On Ash Wednesday, they got my order wrong at Starbucks.
I had taken my cup back to my seat before I realized it, and hesitated, pausing there in my black dress which I thought I would wear, being appropriate to the day. I didn’t yet have the kiss of ash on my forehead, but had found a service to attend that evening. And I have been considering what to give up for the forty forthcoming days.
But sitting in the corner of the coffee shop, it suddenly seemed absurd to me that dust should deserve a vanilla rooibos tea latte.
Remember that you are dust, and to dust you shall return…
These bones are on borrowed time. I may decorate them to show my youth, but this frame is mortal. I remember when my muscles tie themselves into knots around my spine, when news of a celebrity death starts trending on Twitter, when I flinch in fear at sudden swerves in traffic.
We tend to remember the Fall in the garden as an event, a swift plummet, but ever since we fall in slow motion. Especially when we are young and in good health, we rarely realize gravity’s slow and silent pull toward the end.
Which makes me wonder, why give gifts to dying children?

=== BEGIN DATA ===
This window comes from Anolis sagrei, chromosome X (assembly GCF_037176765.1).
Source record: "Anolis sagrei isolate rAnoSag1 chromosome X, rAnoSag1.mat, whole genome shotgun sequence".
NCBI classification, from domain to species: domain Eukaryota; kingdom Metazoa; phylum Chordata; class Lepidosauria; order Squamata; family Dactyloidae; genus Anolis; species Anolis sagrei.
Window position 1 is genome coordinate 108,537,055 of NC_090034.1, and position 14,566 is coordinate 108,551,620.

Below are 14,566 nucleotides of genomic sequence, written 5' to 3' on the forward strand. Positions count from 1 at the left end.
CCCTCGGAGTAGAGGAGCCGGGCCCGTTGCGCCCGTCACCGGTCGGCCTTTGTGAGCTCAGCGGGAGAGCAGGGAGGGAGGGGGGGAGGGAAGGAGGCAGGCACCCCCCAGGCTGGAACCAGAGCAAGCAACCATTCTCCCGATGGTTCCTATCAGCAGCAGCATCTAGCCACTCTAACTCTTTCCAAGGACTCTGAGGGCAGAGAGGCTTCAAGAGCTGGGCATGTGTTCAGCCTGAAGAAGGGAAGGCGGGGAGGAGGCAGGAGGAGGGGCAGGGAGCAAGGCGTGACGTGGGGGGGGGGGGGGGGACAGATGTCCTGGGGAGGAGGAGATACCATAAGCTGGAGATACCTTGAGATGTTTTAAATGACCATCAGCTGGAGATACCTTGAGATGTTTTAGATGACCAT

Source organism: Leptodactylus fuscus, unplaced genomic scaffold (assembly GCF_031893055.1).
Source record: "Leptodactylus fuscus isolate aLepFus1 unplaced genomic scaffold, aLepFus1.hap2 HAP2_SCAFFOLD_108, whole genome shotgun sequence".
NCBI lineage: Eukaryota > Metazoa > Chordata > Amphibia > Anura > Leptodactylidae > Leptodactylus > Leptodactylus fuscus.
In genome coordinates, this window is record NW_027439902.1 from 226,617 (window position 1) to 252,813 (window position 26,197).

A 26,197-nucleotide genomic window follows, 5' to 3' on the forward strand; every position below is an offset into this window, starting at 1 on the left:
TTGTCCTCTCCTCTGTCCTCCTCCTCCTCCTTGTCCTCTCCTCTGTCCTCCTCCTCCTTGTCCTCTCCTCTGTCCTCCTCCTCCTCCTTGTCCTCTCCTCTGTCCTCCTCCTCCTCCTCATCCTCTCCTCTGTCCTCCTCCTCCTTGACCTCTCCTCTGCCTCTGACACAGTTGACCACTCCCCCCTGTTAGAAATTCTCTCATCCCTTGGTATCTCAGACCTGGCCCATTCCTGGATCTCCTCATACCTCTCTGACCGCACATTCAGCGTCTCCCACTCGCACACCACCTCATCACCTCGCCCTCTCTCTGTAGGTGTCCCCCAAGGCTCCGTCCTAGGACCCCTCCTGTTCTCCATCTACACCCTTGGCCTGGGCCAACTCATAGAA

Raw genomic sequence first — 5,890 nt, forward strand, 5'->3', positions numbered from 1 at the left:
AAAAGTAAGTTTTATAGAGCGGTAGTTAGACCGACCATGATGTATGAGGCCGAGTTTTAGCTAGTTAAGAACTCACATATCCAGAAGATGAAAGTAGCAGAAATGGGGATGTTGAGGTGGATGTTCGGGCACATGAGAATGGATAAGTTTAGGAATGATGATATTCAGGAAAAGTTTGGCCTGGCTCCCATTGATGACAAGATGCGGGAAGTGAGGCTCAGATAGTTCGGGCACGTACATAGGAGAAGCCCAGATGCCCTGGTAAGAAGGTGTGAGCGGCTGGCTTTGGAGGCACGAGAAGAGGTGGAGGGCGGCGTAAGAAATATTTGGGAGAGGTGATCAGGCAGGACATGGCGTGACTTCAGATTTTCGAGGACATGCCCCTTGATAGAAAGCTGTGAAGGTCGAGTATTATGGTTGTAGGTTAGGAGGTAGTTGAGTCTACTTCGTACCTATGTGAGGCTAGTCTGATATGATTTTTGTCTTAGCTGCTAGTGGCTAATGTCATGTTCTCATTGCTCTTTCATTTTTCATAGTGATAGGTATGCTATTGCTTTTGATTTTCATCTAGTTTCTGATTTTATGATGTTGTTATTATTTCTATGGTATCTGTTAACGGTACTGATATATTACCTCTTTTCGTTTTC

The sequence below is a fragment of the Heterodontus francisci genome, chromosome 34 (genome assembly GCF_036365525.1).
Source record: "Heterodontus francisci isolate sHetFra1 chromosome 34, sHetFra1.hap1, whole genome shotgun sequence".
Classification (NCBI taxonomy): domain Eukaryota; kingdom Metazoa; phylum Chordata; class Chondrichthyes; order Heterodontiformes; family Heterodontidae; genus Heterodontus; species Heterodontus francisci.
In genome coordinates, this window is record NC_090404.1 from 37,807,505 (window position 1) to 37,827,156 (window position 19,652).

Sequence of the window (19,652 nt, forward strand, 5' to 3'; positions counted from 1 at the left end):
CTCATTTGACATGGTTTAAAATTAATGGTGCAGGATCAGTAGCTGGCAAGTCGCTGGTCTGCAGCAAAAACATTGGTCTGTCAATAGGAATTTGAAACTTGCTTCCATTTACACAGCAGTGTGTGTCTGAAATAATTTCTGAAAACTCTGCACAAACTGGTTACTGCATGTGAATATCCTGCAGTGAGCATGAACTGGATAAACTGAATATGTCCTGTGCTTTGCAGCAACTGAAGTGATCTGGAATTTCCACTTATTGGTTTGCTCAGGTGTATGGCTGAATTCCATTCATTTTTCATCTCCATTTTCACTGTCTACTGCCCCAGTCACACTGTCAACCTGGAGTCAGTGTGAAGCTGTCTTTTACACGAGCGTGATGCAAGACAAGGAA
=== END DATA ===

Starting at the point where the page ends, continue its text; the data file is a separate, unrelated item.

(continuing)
It almost seems unfathomable. I woke up cozy that morning in my house that I own with my husband whom I love. I drove to Starbucks in my Jetta, propped my new boots up on a comfy armchair to sit back and enjoy a customized beverage, wholly superfluous to my nutritional diet and needs.
Impossible, that I should be entitled to any of this. My life is overrun with privileges.
Ashes remind me that I don’t deserve it; that it is a gift. But on the other side of these ashes, the God I love stands to resurrect, to bring to life, to make things new.
I held my steaming cup in hand, and knew that I am blessed.
How does Lent shape your perspective? Are you doing anything this year to observe it such as fasting, new disciplines, reflection, etc.? I’d love to know!